Just some random musing I wanted to share, and see what folks think.
I was thinking about fine-tuning and pseudo-labeling (each independently, and in the context of CNN image recognition). Both techniques seem to imply that some parts of a neural network are being used to understand / categorize / grok the input, while other parts of the network are turning that understanding / categorization / grokedness(?) into the desired output format. More specifically
- fine-tuning – shows that you can separate parts of the model used to find significant image features, from the part of the model used to classify those features into an output.
- pseudo-labeling – shows that even if the labels are sometimes wrong, the network is still able to learn something useful from them
So my question was, can I show that a CNN can learn useful weights even from arbitrary labels? The answer is pretty cool I think.
First I setup a simple model and grabbed Statefarm data.
def conv1(batches):
model = Sequential([
BatchNormalization(axis=1, input_shape=(3,224,224)),
Convolution2D(32,3,3, activation='relu'),
BatchNormalization(axis=1),
MaxPooling2D((3,3)),
Convolution2D(64,3,3, activation='relu'),
BatchNormalization(axis=1),
MaxPooling2D((3,3)),
Flatten(),
Dense(200, activation='relu'),
BatchNormalization(),
Dense(10, activation='softmax')
])
model.compile(Adam(lr=1e-4), loss='categorical_crossentropy', metrics=['accuracy'])
model.fit_generator(batches, batches.nb_sample, nb_epoch=1, validation_data=val_batches,
nb_val_samples=val_batches.nb_sample)
return model
Then I took the training data, copied it into “training_arbitrary”, and shuffled the copy data such that images were randomly assigned to the c0, c1, …, c9 folders.
I trained two models, one on the real training data, one on the training_arbitrary data.
Model Normal
Epoch 1/1
20220/20220 [==============================] - 285s -
loss: 0.2348 - acc: 0.9412 - val_loss: 0.4316 - val_acc: 0.9446
Model Arbitrary
Epoch 1/1
20220/20220 [==============================] - 310s -
loss: 2.4156 - acc: 0.0994 - val_loss: 2.4057 - val_acc: 0.0690
As you can see, the arbitrary model scores 10% accuracy on the test set, which is what we’d assume from random labels.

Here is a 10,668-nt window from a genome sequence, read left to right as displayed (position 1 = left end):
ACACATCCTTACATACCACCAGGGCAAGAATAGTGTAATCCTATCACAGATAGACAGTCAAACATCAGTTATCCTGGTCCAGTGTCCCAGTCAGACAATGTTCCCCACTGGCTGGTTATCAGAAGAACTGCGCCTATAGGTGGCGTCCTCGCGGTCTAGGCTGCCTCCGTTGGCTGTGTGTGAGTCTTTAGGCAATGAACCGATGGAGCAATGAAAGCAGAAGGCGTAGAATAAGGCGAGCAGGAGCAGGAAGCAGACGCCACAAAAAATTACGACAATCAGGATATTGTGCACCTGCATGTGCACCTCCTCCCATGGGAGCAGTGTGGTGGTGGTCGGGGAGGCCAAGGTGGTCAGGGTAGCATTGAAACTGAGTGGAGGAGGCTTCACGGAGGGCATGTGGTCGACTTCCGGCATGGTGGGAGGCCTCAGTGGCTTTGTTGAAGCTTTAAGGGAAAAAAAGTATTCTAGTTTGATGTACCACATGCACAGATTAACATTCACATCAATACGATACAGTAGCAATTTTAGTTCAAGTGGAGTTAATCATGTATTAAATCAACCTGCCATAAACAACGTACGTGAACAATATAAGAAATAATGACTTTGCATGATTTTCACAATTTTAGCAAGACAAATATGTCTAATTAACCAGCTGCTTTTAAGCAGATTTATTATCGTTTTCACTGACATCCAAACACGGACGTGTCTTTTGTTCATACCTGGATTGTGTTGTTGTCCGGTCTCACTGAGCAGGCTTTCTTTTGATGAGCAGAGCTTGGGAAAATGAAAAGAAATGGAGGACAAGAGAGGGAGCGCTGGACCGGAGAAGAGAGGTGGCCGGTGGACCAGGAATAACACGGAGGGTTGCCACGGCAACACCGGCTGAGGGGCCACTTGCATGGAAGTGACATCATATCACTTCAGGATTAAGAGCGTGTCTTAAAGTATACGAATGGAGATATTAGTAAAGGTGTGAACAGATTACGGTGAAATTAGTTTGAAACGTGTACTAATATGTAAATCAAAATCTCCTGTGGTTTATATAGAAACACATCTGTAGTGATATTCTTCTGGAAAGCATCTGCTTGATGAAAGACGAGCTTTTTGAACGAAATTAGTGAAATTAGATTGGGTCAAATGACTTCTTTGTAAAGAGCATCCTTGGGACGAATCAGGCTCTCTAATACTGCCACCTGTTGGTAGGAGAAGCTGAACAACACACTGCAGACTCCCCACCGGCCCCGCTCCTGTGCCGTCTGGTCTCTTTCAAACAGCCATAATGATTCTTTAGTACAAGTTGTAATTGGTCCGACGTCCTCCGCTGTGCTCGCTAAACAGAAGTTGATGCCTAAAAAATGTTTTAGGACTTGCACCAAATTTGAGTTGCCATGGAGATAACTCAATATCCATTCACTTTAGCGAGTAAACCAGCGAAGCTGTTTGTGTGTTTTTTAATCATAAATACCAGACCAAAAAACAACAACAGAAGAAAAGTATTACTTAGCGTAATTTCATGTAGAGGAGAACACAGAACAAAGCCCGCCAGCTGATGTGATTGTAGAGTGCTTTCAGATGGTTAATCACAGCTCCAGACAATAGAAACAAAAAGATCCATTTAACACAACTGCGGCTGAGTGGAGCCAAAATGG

So here’s the hypothesis: The arbitrary_model learned to grok the images just as well as the normal_model, so after I fine-tune both of them, I’ll see similar results.
To fine-tuned the models I set all pre flatten() layers to trainable.false, then fit them with the normal training set (no longer using the arbitrary training set).
Fine-Tune Model Normal
Epoch 1/1
20220/20220 [==============================] - 284s -
loss: 0.0149 - acc: 0.9984 - val_loss: 0.0283 - val_acc: 0.9936
Fine-Tune Model Arbitrary
Epoch 1/1
20220/20220 [==============================] - 282s -
loss: 0.4738 - acc: 0.8769 - val_loss: 0.1641 - val_acc: 0.9914
Surprisingly, they achieved comparable results!
Okay, so how much of this result is driven purely from fine-tuned layers? To approximate that, I created a model of just the fine-tuned layers (and ran two epochs because that seemed more fair, the other models got an initial epoch and then a fine-tune epoch).
Performance of Flattened Layers Only
Epoch 2/2
20220/20220 [==============================] - 282s -
loss: 0.4761 - acc: 0.8825 - val_loss: 0.1667 - val_acc: 0.9741
Not as good! So training a model on arbitrarily labeled data did help, and it helped almost as much as training on labeled data. (Given that you fine tune both models with normal data before measuring performance).
So, I guess here’s what I was hoping to get some feedback on
- Did I make a mistake that makes this whole line of thinking wrong? That’d be a bummer.
- Even if arbitrary-labels kinda work, is pseudo-labels ALWAYS practically better? …Probably…but…
- It seems that gradient decent will cause a network to effectively learn feature exaction (aka grokedness ;)) even with arbitrary-labels. If that’s true… then instead of properly calculating the correct gradient descent (from the correct labels), why not just pick an incorrect gradient descent (since you’d be calculating it from incorrect labels anyway). There must be some computation efficiencies that can be gained from relieving yourself from properly calculating gradient decent each batch. Moreover, if you’re just going to pick an incorrect gradient to use (because forcing a model to converge to anything seems to have value) you could throw unlabeled data at the network just fine. Right? Or have I left the reservation…
- Okay compromise, still calculate gradient decent every so often, but then then reuse that calculated gradient descent over multiple batches like it’s never going out of style. You can just finetune the model later anyway.
Thanks for the read,
Jon